Totally disagree. McMenamins is different than anything you'll find in NY and their beer is fabulous! It's inconsistent, which makes it fun. If you want corporate polish, order a Widmer, Deschutes, or Red Hook. But visiting McMenamins is a blast for newcomers. Problem is, locals get jaded and forget to look through places like Edgfield and Kennedy from a local's perspective! Have fun!

                              2. Go to McMenamin's to enjoy the local flavor of reclaiming unique but decrepit vacant neglected properties listed above, plus Crystal Ballroom, Ringler's Annex, and Oregon Hotel. That's the value of their empire, NOT in the food, service, or beer.

                                1 Reply
                                1. re: Leonardo

                                  I agree that the value of the McMenammins franchise is in their properties like White Eagle, Kennedy School, etc. which I enjoy visiting. Problem is their beer is just not that good. Take a walk around the Kennedy School, but if you're really into beer do yourself a favor and plant yourself at the Horse Brass, or someplace similar, for a couple hours and enjoy.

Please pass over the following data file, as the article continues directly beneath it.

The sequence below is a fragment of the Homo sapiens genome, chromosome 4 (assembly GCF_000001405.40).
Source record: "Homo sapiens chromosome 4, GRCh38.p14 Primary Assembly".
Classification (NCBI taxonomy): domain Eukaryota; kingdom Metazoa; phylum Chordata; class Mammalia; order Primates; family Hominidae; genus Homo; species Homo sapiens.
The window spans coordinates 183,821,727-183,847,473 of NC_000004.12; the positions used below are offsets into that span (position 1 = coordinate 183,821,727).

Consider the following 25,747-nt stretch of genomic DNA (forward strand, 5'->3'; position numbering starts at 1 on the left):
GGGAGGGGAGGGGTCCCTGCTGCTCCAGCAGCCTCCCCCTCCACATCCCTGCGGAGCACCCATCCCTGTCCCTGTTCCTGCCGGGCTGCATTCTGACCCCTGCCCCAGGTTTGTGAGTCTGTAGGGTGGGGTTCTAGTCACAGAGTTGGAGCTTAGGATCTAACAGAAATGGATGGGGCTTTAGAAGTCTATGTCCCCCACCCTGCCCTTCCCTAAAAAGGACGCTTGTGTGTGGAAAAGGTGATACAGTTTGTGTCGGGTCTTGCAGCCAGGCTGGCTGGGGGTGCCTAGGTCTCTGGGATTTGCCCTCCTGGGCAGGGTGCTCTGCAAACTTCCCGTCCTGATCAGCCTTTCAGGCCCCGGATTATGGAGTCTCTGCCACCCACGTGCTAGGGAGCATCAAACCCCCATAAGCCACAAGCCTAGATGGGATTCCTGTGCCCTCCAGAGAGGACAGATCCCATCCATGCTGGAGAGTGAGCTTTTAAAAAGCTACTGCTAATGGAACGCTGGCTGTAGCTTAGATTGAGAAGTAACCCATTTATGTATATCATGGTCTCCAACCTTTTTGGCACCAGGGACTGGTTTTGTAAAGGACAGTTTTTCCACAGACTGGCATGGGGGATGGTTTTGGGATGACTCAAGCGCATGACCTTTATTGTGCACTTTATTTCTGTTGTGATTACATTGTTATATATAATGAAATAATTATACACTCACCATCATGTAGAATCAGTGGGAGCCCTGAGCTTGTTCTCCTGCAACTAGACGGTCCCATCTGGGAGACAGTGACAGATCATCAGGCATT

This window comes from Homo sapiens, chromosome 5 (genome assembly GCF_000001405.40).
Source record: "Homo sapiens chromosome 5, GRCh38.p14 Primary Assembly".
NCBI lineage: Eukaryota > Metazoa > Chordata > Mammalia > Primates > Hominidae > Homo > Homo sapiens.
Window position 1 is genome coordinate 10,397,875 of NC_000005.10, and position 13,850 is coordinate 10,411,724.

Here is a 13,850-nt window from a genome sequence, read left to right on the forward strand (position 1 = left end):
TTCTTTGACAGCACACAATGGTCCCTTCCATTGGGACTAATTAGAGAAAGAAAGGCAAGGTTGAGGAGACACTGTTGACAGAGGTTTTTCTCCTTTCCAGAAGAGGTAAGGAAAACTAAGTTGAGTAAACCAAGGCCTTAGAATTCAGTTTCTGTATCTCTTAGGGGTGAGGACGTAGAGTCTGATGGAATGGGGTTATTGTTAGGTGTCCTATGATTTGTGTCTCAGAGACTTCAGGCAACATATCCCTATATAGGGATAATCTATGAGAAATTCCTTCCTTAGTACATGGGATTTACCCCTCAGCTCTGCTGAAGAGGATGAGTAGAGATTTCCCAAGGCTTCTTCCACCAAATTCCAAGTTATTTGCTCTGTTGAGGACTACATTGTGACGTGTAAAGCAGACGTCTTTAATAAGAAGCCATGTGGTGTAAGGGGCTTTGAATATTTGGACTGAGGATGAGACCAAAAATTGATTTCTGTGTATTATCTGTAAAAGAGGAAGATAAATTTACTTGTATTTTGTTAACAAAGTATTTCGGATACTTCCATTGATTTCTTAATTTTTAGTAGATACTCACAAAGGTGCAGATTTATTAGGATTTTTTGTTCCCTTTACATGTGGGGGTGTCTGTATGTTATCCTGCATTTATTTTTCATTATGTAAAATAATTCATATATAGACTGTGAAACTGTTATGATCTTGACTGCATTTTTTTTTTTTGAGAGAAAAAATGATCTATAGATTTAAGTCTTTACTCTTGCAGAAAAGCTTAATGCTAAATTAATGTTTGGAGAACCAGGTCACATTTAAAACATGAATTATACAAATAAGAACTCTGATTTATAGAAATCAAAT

2. Will never step into Horse Brass again, unless they ban smoking. It's so disgusting. Even 30 mins there and my skin, hair, and clothes stink. Too bad. I'd be a faithful customer.

                                  A redeeming quality of McMen's is that most of their properties are nonsmoking.

                                  1. Smokiness is my number one complaint about PDX bars in general. I never realized how much it bothered me until I moved to Eugene, which is 100% smoke free. I like the HB on a weeknight or weekend afternoon. I always tried to avoid it on friday/saturday night for the reason you mentioned and also b/c the table service can be really bad when it's packed. I was there about a year ago and they'd installed a new smoke filter system. Not sure if it helps...

                                    1. Somehow with their bad beer, bad service and etc. McMen. has over 50 pubs, hotels, and venues and packed houses most nights of the week. People on this list who are supposedly "in the know" are advising out of towners to miss out on a uniquely northwestern experience that judging by the "godawful" wait for a table a lot of people enjoy!